Micro-geographic data capturing the spatial distribution of economic activity within cities in history are difficult to access. This paper discusses how tall and durable buildings can be exploited as a source of “big data” to trace the history of the spatial structure of cities. To this end, we provide stylized evidence on how building heights correlate with land values over space and time within cities, review the related nascent literature, and suggest future research areas.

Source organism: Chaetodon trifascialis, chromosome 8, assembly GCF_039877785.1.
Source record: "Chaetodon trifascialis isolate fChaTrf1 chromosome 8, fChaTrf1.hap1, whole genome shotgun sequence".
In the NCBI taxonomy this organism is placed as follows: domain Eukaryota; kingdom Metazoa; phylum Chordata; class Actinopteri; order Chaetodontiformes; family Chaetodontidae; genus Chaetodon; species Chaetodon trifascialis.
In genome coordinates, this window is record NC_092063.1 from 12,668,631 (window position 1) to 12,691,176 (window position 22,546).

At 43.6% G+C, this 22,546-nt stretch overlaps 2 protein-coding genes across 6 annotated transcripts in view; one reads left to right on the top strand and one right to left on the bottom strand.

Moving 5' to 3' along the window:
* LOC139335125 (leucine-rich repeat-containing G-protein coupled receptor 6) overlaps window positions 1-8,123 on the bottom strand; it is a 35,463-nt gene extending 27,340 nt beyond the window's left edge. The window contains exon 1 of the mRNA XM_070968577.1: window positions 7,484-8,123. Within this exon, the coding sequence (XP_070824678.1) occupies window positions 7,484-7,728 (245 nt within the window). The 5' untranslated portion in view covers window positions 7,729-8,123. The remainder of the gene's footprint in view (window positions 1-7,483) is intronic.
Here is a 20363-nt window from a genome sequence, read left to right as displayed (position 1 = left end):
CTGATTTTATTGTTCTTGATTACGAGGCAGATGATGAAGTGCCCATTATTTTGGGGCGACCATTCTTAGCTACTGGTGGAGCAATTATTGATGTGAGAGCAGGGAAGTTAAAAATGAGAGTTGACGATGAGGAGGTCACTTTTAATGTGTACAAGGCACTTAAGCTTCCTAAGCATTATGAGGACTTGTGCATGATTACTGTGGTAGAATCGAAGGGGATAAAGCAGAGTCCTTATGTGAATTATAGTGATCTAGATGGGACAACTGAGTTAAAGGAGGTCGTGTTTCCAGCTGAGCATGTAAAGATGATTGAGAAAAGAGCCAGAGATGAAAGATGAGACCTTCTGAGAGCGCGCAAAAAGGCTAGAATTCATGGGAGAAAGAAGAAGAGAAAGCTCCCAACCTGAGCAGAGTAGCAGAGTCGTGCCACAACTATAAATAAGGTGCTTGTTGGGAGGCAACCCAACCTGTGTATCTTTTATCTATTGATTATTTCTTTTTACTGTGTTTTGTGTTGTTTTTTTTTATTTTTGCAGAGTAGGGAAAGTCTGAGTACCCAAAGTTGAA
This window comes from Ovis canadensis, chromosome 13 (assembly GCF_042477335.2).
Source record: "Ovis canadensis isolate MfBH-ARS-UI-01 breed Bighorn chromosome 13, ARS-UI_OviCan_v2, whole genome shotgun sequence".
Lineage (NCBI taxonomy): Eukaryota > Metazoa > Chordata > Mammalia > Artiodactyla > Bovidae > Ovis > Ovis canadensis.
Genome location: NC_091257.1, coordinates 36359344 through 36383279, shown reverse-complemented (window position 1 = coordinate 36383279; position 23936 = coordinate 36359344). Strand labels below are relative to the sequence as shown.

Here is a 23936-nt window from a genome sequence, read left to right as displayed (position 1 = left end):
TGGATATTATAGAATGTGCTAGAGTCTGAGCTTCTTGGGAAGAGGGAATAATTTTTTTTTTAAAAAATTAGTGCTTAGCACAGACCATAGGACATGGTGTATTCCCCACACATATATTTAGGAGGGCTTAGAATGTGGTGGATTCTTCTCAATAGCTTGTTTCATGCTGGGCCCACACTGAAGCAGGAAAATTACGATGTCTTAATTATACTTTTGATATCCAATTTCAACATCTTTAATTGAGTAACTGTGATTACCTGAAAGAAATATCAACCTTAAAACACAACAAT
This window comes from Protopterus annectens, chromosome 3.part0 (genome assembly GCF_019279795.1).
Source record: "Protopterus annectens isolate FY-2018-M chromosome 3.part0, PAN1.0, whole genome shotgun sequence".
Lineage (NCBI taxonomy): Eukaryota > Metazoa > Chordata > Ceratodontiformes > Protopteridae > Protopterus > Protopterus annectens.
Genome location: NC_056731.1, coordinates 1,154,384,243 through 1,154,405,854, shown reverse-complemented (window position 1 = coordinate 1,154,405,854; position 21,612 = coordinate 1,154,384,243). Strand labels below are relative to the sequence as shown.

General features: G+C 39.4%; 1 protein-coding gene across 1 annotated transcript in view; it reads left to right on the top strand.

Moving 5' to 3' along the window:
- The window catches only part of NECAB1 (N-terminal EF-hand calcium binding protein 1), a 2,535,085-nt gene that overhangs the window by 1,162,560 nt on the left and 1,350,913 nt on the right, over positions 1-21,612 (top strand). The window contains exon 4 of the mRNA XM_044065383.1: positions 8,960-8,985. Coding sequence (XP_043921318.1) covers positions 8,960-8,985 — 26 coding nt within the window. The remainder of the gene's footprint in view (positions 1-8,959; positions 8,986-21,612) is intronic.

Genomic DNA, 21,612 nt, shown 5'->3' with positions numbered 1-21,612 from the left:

|Original language||English (US)|
|Journal||Regional Science and Urban Economics|
|State||Published - May 2022|
All Science Journal Classification (ASJC) codes
- Economics and Econometrics
- Urban Studies